Katherine: I just mentioned one, and another was when I first learned about EVP, electronic voice phenomenon. I went with Rick Fisher of Paranormal Pennsylvania to one of his favorite country cemeteries. He'd told me about disembodied voices that he had gotten on tape in various graveyards, and one had told him to "Get out!" The area recently had experienced a serious drought and that night a major storm was on its way. This is a prime condition, I was told, for surges of electromagnetic activity. Rick had a video camera with "nightvision" capabilities, while I had a small digital recorder.
We entered the cemetery, which had around three dozen graves surrounded by a thigh-high stone wall. Rick walked around with his video camera and I sat down on the grass and pulled out my tape recorder and asked the standard question, "Does anyone want to communicate?" I listened but heard only the sounds of the chirping crickets. A car went by down the road and then it was silent again. Lightning shot through the distant western sky. After a few minutes, I turned off the recorder so I could play it back. In great anticipation, I pressed the button.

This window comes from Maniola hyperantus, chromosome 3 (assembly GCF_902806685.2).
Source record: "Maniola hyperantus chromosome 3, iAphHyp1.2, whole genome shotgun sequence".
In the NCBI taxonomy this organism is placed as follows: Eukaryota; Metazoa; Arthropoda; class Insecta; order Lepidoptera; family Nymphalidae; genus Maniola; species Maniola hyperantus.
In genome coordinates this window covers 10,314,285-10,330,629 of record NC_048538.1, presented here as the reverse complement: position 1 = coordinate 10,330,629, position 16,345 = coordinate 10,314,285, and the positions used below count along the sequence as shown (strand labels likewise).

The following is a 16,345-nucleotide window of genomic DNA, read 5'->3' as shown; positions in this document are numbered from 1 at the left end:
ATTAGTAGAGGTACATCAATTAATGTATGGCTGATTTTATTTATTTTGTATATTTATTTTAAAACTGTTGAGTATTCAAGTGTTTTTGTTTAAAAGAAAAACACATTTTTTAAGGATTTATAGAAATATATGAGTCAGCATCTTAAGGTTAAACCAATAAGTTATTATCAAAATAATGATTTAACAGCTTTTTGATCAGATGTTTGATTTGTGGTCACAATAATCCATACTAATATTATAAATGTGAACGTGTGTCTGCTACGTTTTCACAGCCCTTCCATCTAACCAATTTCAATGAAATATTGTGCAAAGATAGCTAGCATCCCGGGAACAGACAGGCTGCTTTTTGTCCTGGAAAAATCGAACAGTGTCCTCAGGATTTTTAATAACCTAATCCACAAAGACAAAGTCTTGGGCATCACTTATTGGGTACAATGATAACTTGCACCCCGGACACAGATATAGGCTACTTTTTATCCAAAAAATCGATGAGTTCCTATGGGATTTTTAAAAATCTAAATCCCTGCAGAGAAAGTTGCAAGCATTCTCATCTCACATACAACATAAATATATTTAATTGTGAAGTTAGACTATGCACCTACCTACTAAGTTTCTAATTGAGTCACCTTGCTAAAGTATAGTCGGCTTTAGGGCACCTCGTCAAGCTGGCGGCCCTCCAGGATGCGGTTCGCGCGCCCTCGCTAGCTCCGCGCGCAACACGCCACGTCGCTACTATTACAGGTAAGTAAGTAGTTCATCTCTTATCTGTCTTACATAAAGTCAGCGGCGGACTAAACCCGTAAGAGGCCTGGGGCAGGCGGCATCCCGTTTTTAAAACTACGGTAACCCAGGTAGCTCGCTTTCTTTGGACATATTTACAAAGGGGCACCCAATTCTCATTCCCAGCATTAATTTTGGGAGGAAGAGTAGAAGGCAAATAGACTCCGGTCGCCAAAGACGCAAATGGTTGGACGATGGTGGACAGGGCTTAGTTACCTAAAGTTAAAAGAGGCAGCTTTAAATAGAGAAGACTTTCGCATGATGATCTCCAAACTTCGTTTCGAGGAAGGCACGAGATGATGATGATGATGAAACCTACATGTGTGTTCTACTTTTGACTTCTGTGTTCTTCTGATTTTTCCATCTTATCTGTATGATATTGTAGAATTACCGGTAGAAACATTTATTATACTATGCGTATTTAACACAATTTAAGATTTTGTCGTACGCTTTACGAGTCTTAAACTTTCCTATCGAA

First I heard my own voice asking, "Does anyone want to communicate?" Then there were crickets, then the car, and then crickets again. Ten more seconds went by before I heard a clear voice on the tape that sounded like a young boy. He said, "Yes." This was not Rick's voice or mine, and there was no one else around.
I shivered, sensing that "someone" was quite near, perhaps right behind me, and he wanted to talk. I was about to call Rick over when another voice came on. This one was older, whispery, and I could not make out the gender but the words were clear enough: "Why are you doing this to us?"